PROSWIFT Space Weather Bill Signed into Law

Space weather effects. (Credit: ESA/Science Office)

by Douglas Messier
Managing Editor

President Donald Trump has signed a bill to reorganize and strengthen the nation’s monitoring of and response to space weather, albeit with some reservations about its impact on foreign policy and national security.

The Promoting Research and Observations of Space Weather to Improve the Forecasting of Tomorrow Act (PROSwift) assigns roles to federal departments and establishes an interagency working group to coordinate their activities.

Coronal mass ejections from the sun can disrupt satellites, ground communications, electrical grids, aviation, navigation and other critical infrastructure. A massive geomagnetic storm shorted out telegram systems in 1859 in what is known as the Carrington Event. A similar event today could be devastating to the global economy.

PROSwift assigns the Office of Science and Technology Policy (OSTP) with the task of developing and implementing a coordinated federal effort to observe, predict and respond to space weather events.

OSTP will work with agencies to develop an integrated strategy for sustaining and expanding Earth- and space-based measurements essential for space weather research, modeling and forecasting.

PROSwift establishes an interagency space weather working group with representatives from:

  • National Oceanic and Atmospheric Administration (NOAA)
  • NASA
  • Department of Defense (DoD)
  • National Science Foundation (NSF)
  • Department of the Interior
  • Any other agencies deemed necessary.

NOAA will create a 15-member space weather advisory group composed of five representatives apiece from academia, commercial space weather sector, and the non-governmental end user community.

“The advisory group shall conduct a comprehensive survey of the needs of users of space weather products to identify the space weather research, observations, forecasting, prediction, and modeling advances required to improve space weather products,” the bill said.

PROSwift assigns specific roles to the following federal agencies:

NOAA: provide operational space weather monitoring, forecasting, and long-term data archiving and access for civil applications; maintain ground-based and space-based assets needed for space weather forecasting, prediction, and warnings; conduct research to support operational responsibilities; and develop requirements for space weather forecasting technologies and science.

NASA: conduct basic research into space weather and the Sun-Earth system; perform space-based observations and modeling; and develop new space-based technologies and missions.

DOD: conduct operational space weather research, monitoring and forecasting for defense needs.

FAA: provide operational requirements for space weather services in support of aviation; coordinate with the International Civil Aviation Organization; and integrate space weather data and products into the Next Generation Air Transportation System.

NSF: provide increased understanding of the Sun-Earth system through ground-based measurements, technologies and modeling.

Department of the Interior: collect, distribute, and archive operational ground-based magnetometer data; work with the international community to improve global geophysical monitoring; and develop crustal conductivity models to assess and mitigate risks from space weather-induced electric ground currents.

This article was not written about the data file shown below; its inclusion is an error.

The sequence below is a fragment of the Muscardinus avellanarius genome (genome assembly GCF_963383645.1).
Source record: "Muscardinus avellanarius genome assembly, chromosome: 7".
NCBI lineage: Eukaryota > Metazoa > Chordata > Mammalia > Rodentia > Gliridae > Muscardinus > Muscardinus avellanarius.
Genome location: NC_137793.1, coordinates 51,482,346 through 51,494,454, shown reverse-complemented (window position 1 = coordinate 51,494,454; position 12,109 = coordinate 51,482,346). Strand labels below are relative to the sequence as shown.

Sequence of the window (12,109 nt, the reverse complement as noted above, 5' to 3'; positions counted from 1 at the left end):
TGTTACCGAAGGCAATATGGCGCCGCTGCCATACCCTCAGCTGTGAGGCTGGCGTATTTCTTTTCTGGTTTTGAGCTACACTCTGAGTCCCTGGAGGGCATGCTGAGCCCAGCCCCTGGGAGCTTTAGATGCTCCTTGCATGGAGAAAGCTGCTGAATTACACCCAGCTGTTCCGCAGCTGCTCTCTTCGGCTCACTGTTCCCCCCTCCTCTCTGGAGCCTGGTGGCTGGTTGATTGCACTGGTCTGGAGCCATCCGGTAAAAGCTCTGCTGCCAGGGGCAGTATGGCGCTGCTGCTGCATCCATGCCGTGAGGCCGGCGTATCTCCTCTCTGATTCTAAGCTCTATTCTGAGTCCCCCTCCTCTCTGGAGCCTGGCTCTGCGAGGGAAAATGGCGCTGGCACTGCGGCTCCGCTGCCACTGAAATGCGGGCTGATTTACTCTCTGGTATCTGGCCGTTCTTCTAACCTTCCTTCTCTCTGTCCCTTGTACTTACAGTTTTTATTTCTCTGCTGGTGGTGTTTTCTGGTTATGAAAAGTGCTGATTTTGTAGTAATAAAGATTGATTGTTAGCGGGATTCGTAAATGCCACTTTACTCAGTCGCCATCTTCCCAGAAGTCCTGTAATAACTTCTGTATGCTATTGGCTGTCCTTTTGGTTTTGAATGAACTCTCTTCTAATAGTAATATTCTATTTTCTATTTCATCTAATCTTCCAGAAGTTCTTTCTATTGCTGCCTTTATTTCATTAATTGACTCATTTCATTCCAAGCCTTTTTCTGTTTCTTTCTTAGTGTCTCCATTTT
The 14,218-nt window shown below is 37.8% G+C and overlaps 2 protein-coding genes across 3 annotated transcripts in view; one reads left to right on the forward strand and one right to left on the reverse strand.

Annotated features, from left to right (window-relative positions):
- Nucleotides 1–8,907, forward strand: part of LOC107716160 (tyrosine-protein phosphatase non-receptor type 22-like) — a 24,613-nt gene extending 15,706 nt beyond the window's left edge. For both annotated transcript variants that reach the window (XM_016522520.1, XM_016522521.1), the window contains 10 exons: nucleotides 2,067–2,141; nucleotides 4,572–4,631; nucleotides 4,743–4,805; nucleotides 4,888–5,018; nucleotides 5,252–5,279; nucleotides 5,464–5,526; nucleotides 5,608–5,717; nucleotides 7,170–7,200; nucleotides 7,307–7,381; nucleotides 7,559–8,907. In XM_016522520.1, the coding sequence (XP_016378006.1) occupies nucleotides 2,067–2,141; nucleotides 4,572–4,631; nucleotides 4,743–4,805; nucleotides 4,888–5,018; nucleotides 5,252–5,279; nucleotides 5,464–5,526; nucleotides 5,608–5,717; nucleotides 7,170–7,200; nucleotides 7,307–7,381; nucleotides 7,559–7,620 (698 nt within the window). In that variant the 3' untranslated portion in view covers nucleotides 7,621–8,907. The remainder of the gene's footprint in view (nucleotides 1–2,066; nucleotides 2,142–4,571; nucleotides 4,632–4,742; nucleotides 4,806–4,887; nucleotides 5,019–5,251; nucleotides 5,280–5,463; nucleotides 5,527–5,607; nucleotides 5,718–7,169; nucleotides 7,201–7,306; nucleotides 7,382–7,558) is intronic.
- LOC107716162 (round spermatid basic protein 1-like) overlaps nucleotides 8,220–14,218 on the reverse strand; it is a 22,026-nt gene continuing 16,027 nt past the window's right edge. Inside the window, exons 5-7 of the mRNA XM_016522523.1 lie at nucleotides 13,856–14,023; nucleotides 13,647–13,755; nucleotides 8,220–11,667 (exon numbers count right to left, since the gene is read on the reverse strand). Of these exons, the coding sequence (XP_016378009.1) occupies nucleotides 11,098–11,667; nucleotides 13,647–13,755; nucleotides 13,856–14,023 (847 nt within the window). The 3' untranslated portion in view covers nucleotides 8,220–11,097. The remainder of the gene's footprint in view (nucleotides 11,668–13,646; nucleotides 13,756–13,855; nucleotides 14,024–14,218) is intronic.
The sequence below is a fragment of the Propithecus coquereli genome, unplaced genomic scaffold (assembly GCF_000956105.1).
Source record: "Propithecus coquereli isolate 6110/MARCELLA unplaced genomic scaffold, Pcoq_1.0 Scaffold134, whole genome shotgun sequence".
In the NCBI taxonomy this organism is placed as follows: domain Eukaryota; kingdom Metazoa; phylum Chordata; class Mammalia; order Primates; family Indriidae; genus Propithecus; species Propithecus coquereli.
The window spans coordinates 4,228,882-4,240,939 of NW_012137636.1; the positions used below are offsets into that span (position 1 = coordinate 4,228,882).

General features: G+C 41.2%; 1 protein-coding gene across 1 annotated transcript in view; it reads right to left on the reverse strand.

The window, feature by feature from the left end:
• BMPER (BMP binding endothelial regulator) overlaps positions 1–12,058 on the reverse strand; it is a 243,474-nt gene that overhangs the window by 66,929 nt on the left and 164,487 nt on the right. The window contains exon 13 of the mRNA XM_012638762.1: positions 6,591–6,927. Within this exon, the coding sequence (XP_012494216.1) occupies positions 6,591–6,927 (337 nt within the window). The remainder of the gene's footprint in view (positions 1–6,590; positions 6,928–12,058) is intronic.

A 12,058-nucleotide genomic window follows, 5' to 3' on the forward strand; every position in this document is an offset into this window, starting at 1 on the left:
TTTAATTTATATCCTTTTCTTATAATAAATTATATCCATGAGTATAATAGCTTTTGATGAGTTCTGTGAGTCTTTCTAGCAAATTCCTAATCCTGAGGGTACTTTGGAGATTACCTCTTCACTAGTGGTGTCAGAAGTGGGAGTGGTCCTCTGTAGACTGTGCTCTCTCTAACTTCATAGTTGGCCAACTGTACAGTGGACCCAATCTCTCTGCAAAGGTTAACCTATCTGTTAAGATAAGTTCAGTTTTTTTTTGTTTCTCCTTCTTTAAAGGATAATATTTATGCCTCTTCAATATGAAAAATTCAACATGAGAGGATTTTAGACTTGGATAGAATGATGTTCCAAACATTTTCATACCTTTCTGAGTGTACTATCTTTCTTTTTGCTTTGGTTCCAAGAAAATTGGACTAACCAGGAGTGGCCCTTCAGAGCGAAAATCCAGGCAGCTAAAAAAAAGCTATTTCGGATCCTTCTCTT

The bill also gives NOAA the authority to launch a pilot space weather program.

PROSwift directs federal agencies to “increase engagement and cooperation with the international community, academic community, and commercial space weather sector on the observational infrastructure, data, and scientific research necessary to advance the monitoring, forecasting, and prediction of, preparation for, and protection from, space weather phenomena.”

In a signing statement explaining how the administration would interpret and carry out the law, Trump said provisions relating to international cooperation could limit foreign policy actions.

“I note, however, that certain provisions of the Act, while generally unobjectionable as a matter of policy, could limit my discretion under Article II of the Constitution to conduct the Nation’s foreign affairs. These include applicable parts of section 2(a) and 51 U.S.C. 60601(c)(3) and 60603(c), as added by section 2(b). My Administration will treat these limitations as advisory and non-binding,” the statement said.

PROSwift also directs NOAA to work with NASA, DOD, other federal agencies and international partners to secure reliable backup capability for the near real-time imagery and measurement of coronal mass ejections, solar wind and other relevant observations.

Trump’s signing statement also mentioned the bill’s lack of specific provisions to deal with national security assets and critical infrastructure that could be devastated by a solar weather.

“Without ensuring the resilience of these assets, our Nation will remain vulnerable to the effects of space weather, regardless of how accurate forecasting becomes,” the statement said. “I look forward to working with the Congress to improve the resilience of national security assets and critical infrastructure to space weather.”

Senate and House members haggled for years over space weather legislation. One of the key sticking points involved provisions concerning the military that were not included in the compromise PROSwift bill.